Does any orchestral music by Beethoven exist that is actually rare? Well, yes and no – and for his all-Beethoven program with the Baltimore Symphony Orchestra, principal guest conductor Markus Stenz showed us how that could be the case. The twist started early with the Leonore Overture... but in this case, it wasn't the familiar one most audiences know, but rather Beethoven's Leonore Overture no. 2, the second of the composer's four attempts to pen "just the right" opening to his single opera.

Markus Stenz © Catrin Moritz
Markus Stenz
© Catrin Moritz
For those who know the famous no. 3, this was an opportunity to experience familiarity in a fresh new way. Is it a better version? Most definitely not, but it's worthy Beethoven nonetheless, and one suspects it might have achieved similar success had it been the composer's "final word" on the music. The piece suffers from the inevitable comparisons to the better-known no. 3; the music seems more episodic and somewhat disjointed. Also, the concluding section of the overture following the stentorian trumpet calls is a disappointment, as if Beethoven decided he needed to wrap things up several bars too early.

Stenz and the Baltimore musicians played the piece with conviction, the famous trumpet calls being just one of many passages where instrumental solos were played to perfection. Stenz conducts without a baton, which for some directors works perfectly fine, but I found the numerous wrist shakes, wagging fingers and other gesticulations distracting enough that I closed my eyes, which turned out to be the best way to enjoy this music.

The Piano Concerto no. 1 in C major is a misnomer in that it was composed shortly after the B flat major one that's listed in the catalogue as Beethoven's Second because it was published later. The B flat concerto resides in the classical era whereas the C major is more a breakout piece, not least in the increased instrumentation including clarinets, trumpets and timpani as well as the orchestra's more significant role in the development of the musical material in the first two movements. In today's performance, Lars Vogt blended beautifully with the orchestra. His technique was masterful, with absolutely no missed notes or other slip-ups. In the first movement, perhaps a tad too much pedal was used in places, resulting in some blurring of the musical passages; even though it's on the cusp of the Romantic era, I think this concerto still benefits from a "classical" treatment. Vogt used the last of Beethoven's three alternate cadenzas. Brilliantly conceived by the composer, Vogt captured the extemporaneous mood while at the same time achieving its purpose convincingly as the climax of the first movement.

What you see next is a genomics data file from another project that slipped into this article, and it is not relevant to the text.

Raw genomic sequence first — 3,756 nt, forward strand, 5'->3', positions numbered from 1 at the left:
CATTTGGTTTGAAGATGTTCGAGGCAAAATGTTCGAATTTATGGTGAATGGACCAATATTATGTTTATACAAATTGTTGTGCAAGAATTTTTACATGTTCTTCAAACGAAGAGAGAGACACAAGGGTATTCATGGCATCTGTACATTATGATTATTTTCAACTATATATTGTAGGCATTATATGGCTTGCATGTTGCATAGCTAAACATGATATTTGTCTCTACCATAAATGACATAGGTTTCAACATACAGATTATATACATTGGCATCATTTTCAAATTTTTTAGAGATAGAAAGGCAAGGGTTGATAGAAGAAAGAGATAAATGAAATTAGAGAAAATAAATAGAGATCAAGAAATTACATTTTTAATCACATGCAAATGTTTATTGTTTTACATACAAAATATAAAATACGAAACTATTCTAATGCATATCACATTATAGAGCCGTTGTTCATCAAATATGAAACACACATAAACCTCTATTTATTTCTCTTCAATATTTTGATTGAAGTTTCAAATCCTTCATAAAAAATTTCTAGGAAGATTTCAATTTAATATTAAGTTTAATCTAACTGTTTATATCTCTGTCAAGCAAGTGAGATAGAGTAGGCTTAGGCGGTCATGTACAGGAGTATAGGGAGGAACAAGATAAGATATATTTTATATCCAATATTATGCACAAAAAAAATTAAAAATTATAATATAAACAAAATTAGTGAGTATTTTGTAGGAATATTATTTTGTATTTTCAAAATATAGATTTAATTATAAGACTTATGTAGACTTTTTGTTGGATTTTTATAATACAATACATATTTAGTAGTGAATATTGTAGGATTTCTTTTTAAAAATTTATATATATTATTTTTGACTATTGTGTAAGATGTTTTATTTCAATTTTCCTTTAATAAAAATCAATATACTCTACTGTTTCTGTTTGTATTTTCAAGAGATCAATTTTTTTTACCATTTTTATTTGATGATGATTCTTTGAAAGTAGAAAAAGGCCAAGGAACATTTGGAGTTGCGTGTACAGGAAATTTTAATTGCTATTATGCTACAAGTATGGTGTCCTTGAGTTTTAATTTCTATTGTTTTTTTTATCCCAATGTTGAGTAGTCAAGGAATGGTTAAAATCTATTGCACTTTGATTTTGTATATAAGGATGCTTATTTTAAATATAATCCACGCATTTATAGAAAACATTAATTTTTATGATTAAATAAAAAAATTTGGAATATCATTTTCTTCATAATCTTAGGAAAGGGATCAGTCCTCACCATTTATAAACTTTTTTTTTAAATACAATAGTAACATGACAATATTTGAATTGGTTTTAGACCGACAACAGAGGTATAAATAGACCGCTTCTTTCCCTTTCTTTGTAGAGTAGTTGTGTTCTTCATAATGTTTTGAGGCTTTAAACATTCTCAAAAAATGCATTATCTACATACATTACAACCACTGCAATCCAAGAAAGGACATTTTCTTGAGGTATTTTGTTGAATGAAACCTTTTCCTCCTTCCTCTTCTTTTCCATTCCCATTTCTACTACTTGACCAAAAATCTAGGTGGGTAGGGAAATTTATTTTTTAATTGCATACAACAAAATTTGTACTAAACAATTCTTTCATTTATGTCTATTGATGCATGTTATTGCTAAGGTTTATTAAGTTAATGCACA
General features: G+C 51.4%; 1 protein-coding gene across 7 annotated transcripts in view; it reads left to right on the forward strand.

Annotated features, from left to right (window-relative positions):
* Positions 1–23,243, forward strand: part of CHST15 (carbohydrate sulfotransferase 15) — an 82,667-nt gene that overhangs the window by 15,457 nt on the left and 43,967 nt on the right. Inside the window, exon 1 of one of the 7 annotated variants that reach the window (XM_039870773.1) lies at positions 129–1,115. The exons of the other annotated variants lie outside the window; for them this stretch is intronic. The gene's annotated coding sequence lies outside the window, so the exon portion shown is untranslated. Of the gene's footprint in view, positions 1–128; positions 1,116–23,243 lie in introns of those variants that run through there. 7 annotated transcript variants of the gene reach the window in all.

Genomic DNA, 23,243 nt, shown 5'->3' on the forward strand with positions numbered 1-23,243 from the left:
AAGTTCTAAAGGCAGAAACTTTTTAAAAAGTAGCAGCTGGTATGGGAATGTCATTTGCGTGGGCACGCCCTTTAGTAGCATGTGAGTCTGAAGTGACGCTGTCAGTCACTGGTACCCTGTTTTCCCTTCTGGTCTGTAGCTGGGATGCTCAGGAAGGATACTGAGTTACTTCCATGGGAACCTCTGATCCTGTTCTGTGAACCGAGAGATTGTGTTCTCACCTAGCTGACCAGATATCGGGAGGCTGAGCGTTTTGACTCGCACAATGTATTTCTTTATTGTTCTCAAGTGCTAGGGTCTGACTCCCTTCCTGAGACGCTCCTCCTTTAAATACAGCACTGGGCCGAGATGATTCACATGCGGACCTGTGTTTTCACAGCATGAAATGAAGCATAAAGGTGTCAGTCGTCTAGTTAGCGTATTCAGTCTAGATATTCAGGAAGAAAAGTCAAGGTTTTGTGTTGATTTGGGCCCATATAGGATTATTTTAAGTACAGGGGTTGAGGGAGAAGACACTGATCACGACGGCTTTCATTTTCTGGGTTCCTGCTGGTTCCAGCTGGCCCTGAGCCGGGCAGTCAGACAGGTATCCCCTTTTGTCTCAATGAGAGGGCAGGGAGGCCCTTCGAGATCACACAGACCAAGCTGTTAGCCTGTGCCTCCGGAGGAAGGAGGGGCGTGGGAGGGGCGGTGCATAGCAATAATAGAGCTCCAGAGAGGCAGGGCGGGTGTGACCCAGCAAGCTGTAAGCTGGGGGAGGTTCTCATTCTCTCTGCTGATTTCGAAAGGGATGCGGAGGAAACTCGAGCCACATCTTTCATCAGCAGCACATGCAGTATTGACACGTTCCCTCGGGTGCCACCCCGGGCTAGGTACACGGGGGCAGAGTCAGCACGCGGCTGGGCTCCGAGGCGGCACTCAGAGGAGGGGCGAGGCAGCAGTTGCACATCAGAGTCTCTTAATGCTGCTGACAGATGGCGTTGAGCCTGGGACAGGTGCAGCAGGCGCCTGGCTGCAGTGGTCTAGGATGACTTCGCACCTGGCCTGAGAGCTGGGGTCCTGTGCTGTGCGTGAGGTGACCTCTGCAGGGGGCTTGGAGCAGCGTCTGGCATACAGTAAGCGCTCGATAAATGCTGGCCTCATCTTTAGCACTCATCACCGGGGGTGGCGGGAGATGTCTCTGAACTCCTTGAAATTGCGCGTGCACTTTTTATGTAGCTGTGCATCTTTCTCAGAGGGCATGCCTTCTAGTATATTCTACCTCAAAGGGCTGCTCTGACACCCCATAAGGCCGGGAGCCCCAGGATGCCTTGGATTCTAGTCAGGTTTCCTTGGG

The second movement was sheer perfection and the emotional high-point of the concerto. The rapt audience seemed spellbound. The final Rondo is one of the happiest and most tuneful movements in any Beethoven concerto. It's full of wit and humor that Vogt and Stenz really bought to the fore. What fun everyone seemed to be having!

Following the intermission, Stenz presented Beethoven's complete incidental music to Goethe's play Egmont, in which the orchestra was joined by soprano soloist Lauren Snouffer and narrator Kwame Kwei-Armah. While the overture to Egmont is familiar to most classical music lovers – one wonders how many times it has served as a filler item on recordings of Beethoven symphonies – the remainder of the incidental music is heard only rarely. One of the challenges of incidental music is in taking it outside its context, because many of the individual selections serve to support or propel the action on the stage. Beethoven's music doesn't entirely escape this, but much of it stands quite well on its own. Both numbers featuring Snouffer's effortless soprano were particularly engaging. Kwei-Armah's articulate British-accented narration struck just the right tone, and provided important context for those previously unfamiliar with either the music or Goethe's play.

The famous overture, in which Beethoven explores the many moods of the dramatic action better than the playwright may have himself, was finely realized by Stenz and the Baltimore players. The four entr'actes were also nicely presented, with each of their disparate movements revealed as being its own special little adventure.

So in all, this program delivered on its promise, delivering the full range of Beethoven: famous, sort-of famous, and the truly rare. And it did it in style.

***11